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Coastal Network Status - Issue Detail

Vulnerability in Windows Kernel-Mode Drivers Could Allow Remote Code Execution
Posted: November 16, 2012, 8:58 am
Last Updated: December 23, 2012, 11:20 am

South Carolina Information Sharing and Analysis Center




DATE ISSUED:        11/15/2012


SUBJECT:     Vulnerability in Windows Kernel-Mode Drivers Could Allow Remote Code Execution




Three vulnerabilities have been discovered in Microsoft Windows Kernel-Mode drivers that could allow for remote code execution. The kernel mode driver’s controls window displays, screen output, and input from devices that the kernel passes to applications. Exploitation of these vulnerabilities could result in the execution of arbitrary code with full system privileges resulting in full control of the affected system. An attacker could then install programs; view, change, or delete data; or create new accounts with full system rights.




Three vulnerabilities have been identified in Microsoft Windows Kernel-Mode driver (win32.sys) that could allow for code execution.  The details of the vulnerabilities are as follows:


Win32k Use-After Free Vulnerability:

Two of the vulnerabilities are elevation of privilege vulnerabilities that are due to the way the Windows kernel mode driver handles objects in memory.  In order for successful exploitation to occur, an attacker must have valid logon credentials and be able to logon locally.  Then, an attacker could run a specially crafted application and take complete control over the affected system.


TrueType Font Parsing Vulnerability:

The third vulnerability is caused when Windows font parsing improperly handles objects in memory. This vulnerability can be exploited by visiting a specially crafted webpage or opening a specially crafted file, such as an email attachment. In an email scenario the attacker would need the user to open an attachment or click a link to a specially crafted webpage.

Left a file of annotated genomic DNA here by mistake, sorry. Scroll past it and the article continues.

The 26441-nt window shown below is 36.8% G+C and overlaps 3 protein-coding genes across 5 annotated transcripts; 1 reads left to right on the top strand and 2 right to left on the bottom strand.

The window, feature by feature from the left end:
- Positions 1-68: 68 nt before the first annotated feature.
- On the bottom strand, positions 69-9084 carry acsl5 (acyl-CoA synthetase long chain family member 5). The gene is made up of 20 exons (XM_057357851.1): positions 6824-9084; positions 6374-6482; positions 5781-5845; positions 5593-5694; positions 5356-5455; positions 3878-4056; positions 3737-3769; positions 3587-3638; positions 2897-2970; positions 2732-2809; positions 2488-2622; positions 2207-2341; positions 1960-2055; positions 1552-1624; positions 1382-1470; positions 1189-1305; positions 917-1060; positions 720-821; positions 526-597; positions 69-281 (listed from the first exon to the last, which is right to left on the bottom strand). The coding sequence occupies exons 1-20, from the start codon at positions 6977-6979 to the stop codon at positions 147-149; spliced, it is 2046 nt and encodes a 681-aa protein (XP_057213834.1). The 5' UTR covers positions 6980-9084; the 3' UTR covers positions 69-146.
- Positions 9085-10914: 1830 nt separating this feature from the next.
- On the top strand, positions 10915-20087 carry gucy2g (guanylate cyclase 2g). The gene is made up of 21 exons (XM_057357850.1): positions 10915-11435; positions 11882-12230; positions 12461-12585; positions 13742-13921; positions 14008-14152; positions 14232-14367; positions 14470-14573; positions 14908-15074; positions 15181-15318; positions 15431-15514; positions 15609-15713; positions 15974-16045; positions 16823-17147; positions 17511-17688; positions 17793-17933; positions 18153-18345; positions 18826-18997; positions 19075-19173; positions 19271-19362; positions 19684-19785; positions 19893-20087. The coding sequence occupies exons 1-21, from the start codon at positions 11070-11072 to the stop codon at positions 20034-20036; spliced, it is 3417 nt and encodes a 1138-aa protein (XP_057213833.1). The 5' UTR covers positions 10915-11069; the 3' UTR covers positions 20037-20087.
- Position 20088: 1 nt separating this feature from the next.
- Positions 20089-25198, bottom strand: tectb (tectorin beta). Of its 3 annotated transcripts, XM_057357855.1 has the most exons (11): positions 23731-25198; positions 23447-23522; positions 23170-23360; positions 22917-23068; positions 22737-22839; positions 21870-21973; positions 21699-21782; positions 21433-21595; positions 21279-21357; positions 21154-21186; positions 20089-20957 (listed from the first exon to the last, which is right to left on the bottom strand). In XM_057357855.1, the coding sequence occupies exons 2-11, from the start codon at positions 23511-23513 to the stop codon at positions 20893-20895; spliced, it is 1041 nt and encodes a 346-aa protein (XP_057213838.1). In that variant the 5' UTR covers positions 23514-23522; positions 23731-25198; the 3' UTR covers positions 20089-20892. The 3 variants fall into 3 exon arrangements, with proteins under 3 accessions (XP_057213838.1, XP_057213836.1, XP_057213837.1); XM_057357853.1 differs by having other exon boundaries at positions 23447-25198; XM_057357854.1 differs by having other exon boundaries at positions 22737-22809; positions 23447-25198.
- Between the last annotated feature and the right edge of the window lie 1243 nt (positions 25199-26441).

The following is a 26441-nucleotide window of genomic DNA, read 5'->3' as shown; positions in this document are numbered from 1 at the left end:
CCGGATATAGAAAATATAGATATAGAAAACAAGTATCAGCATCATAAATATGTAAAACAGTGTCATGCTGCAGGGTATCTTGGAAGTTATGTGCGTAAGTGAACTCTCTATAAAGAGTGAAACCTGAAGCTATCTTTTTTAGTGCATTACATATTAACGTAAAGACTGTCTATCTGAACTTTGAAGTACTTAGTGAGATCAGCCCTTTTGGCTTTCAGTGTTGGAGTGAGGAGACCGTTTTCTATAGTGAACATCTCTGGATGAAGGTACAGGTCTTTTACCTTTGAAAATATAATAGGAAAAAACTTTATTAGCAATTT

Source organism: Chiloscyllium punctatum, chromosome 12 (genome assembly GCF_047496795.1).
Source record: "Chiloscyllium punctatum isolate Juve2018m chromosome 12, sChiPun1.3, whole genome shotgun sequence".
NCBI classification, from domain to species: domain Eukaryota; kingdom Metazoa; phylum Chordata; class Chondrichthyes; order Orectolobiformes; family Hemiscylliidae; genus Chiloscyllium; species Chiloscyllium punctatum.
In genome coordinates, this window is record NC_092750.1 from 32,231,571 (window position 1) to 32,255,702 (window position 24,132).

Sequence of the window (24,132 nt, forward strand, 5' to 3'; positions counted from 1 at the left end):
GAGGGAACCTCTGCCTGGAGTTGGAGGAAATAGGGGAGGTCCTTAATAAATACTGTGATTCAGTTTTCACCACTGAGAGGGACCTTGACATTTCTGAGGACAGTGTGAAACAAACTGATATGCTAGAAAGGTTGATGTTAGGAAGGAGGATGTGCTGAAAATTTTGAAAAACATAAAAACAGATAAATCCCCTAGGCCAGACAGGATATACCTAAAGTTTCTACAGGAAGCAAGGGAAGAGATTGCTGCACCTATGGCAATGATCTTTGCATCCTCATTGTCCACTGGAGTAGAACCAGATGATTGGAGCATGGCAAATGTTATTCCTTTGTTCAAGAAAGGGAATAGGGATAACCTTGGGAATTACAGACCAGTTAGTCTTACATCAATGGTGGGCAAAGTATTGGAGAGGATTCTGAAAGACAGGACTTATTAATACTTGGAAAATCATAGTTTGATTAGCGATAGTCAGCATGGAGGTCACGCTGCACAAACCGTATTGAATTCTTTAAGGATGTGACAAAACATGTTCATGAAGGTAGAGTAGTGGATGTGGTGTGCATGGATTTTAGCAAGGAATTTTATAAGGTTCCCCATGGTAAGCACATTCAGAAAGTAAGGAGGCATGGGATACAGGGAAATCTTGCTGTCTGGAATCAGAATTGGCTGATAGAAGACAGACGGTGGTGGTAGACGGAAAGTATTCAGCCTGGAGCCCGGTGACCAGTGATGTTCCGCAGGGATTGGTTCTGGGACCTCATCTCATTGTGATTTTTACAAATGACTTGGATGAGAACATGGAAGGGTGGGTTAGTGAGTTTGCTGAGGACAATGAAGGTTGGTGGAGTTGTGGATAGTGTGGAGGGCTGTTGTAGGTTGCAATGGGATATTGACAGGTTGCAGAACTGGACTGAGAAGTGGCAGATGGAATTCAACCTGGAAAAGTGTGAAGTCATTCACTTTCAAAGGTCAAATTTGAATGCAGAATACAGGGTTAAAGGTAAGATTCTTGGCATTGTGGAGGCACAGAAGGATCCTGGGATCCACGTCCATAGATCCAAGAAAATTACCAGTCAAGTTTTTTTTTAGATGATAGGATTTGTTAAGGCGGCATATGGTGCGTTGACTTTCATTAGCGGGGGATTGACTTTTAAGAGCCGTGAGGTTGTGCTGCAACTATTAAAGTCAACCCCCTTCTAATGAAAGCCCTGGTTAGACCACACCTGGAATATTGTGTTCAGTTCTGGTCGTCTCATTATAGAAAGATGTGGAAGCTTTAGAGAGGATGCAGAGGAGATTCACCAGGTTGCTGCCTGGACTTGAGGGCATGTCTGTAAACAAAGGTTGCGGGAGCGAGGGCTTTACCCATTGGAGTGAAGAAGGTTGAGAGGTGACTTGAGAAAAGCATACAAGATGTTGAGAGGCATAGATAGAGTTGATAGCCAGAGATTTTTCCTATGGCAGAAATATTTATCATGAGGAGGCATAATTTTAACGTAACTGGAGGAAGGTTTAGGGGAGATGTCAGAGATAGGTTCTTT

Successful exploitation of any of these vulnerabilities could result in an attacker gaining the ability to install programs; view, change, or delete data; or create new accounts with full administrative rights.



·          Windows XP

·         Windows Server 2003

·         Windows Vista

·         Windows Server 2008

·         Windows 7

·         Windows 8

·         Windows Server 2012

·         Windows RT




  • Large and medium government entities: High
  • Small government entities: High



  • Large and medium business entities: High
  • Small business entities: High 


Home users: High



We recommend the following actions be taken:


  • Apply appropriate patches provided by Microsoft to vulnerable systems immediately after appropriate testing.
  • Remind users not to visit un-trusted websites or follow links provided by unknown or un-trusted sources.
  • Remind users not to open e-mail attachments from unknown users or suspicious e-mails from trusted sources.
  • Remind users not to download or open files from un-trusted websites.
  • Run all software as a non-privileged user (one without administrative privileges) to diminish the effects of a successful attack.











Please feel free to contact the SC ISAC if you have any questions or need any additional information.


The SC ISAC will provide amplifying information as it becomes available.


SC-ISAC Contact Information



SC ISAC Security Line: 803-896-1650

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